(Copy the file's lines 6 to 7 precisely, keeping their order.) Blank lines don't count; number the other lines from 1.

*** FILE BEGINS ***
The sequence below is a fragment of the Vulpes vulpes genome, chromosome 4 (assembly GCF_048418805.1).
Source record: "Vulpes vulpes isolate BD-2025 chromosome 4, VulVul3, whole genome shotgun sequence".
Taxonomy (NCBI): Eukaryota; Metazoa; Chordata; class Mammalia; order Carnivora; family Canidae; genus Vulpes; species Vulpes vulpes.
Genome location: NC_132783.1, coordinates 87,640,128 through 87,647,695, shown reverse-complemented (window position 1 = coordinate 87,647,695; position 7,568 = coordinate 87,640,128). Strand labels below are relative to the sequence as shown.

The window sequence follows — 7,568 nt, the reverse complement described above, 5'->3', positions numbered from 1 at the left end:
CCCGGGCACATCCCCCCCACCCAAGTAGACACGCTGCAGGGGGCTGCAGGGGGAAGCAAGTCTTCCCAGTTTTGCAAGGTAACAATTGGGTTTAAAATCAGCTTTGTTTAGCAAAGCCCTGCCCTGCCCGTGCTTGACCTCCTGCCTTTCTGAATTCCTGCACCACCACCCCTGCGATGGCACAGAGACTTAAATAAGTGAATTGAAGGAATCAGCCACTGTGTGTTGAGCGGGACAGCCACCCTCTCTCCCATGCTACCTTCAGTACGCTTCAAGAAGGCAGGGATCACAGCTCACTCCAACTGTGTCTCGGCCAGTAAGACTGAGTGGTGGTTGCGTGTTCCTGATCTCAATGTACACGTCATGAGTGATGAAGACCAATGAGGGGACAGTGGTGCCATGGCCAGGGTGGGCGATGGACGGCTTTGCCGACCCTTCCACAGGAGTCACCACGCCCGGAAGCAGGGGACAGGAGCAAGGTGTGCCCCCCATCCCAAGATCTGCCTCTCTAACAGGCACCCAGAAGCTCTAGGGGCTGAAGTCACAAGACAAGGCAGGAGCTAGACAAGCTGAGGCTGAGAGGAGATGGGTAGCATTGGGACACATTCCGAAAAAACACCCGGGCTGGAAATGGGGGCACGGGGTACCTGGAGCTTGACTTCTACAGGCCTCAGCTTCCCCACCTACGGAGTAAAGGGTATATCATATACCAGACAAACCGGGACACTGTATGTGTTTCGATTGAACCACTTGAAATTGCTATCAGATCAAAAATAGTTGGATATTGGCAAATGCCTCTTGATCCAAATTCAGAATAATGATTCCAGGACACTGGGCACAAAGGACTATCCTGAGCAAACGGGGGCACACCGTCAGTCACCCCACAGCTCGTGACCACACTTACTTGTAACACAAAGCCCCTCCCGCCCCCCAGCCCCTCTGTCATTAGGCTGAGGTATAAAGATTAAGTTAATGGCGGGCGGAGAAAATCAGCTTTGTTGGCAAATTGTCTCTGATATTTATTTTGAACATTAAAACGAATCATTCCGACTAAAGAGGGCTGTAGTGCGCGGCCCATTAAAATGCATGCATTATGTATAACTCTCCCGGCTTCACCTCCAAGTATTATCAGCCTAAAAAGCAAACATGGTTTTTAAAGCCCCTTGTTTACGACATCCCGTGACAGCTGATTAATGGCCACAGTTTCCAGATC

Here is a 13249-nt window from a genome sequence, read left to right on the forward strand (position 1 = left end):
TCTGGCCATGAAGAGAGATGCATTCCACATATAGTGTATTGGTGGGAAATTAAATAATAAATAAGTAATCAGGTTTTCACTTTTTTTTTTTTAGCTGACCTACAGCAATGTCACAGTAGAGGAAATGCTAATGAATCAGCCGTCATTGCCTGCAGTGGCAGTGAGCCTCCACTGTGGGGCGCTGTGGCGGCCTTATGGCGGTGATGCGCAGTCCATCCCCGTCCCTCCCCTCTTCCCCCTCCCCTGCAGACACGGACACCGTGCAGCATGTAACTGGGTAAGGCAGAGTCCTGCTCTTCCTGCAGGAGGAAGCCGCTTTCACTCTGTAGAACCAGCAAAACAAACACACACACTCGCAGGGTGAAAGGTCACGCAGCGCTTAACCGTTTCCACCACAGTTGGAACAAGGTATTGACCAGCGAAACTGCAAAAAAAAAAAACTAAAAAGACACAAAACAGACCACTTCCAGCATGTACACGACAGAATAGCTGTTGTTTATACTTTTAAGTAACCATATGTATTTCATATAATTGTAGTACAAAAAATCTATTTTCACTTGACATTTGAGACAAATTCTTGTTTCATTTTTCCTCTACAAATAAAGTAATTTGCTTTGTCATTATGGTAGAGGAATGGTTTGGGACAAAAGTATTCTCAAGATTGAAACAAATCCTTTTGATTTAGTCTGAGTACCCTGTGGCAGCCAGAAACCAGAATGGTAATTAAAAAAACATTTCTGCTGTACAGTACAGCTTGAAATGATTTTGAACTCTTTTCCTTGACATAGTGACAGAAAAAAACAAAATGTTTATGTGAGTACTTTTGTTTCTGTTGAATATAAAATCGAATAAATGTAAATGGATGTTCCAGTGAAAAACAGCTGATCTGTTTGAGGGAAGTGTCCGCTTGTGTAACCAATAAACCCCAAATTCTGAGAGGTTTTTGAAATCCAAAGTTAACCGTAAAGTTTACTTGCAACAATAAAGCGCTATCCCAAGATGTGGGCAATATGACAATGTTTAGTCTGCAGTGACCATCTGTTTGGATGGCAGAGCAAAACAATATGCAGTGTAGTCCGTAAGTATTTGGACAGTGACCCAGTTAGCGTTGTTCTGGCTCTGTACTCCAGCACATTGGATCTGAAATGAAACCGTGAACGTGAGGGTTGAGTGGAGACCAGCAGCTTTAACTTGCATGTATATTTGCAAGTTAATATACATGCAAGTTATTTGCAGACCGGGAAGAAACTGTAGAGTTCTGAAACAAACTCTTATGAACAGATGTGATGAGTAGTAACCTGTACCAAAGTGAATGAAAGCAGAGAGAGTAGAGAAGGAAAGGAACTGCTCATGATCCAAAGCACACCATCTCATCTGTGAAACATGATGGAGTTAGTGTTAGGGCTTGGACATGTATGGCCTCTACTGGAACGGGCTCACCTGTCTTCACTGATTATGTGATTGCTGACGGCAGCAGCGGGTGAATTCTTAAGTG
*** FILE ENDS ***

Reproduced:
CCCGGGCACATCCCCCCCACCCAAGTAGACACGCTGCAGGGGGCTGCAGGGGGAAGCAAGTCTTCCCAGTTTTGCAAGGTAACAATTGGGTTTAAAATCAGCTTTGTTTAGCAAAGCCCTGCCCTGCCCGTGCTTGACCTCCTGCCTTTCTGAATTCCTGCACCACCACCCCTGCGATGGCACAGAGACTTAAATAAGTGAATTGAAGGAATCAGCCACTGTGTGTTGAGCGGGACAGCCACCCTCTCTCCCATGCTACCTTCAGTACGCTTCAAGAAGGCAGGGATCACAGCTCACTCCAACTGTGTCTCGGCCAGTAAGACTGAGTGGTGGTTGCGTGTTCCTGATCTCAATGTACACGTCATGAGTGATGAAGACCAATGAGGGGACAGTGGTGCCATGGCCAGGGTGGGCGATGGACGGCTTTGCCGACCCTTCCACAGGAGTCACCACGCCCGGAAGCAGGGGACAGGAGCAAGGTGTGCCCCCCATCCCAAGATCTGCCTCTCTAACAGGCACCCAGAAGCTCTAGGGGCTGAAGTCACAAGACAAGGCAGGAGCTAGACAAGCTGAGGCTGAGAGGAGATGGGTAGCATTGGGACACATTCCGAAAAAACACCCGGGCTGGAAATGGGGGCACGGGGTACCTGGAGCTTGACTTCTACAGGCCTCAGCTTCCCCACCTACGGAGTAAAGGGTATATCATATACCAGACAAACCGGGACACTGTATGTGTTTCGATTGAACCACTTGAAATTGCTATCAGATCAAAAATAGTTGGATATTGGCAAATGCCTCTTGATCCAAATTCAGAATAATGATTCCAGGACACTGGGCACAAAGGACTATCCTGAGCAAACGGGGGCACACCGTCAGTCACCCCACAGCTCGTGACCACACTTACTTGTAACACAAAGCCCCTCCCGCCCCCCAGCCCCTCTGTCATTAGGCTGAGGTATAAAGATTAAGTTAATGGCGGGCGGAGAAAATCAGCTTTGTTGGCAAATTGTCTCTGATATTTATTTTGAACATTAAAACGAATCATTCCGACTAAAGAGGGCTGTAGTGCGCGGCCCATTAAAATGCATGCATTATGTATAACTCTCCCGGCTTCACCTCCAAGTATTATCAGCCTAAAAAGCAAACATGGTTTTTAAAGCCCCTTGTTTACGACATCCCGTGACAGCTGATTAATGGCCACAGTTTCCAGATC

Here is a 13249-nt window from a genome sequence, read left to right on the forward strand (position 1 = left end):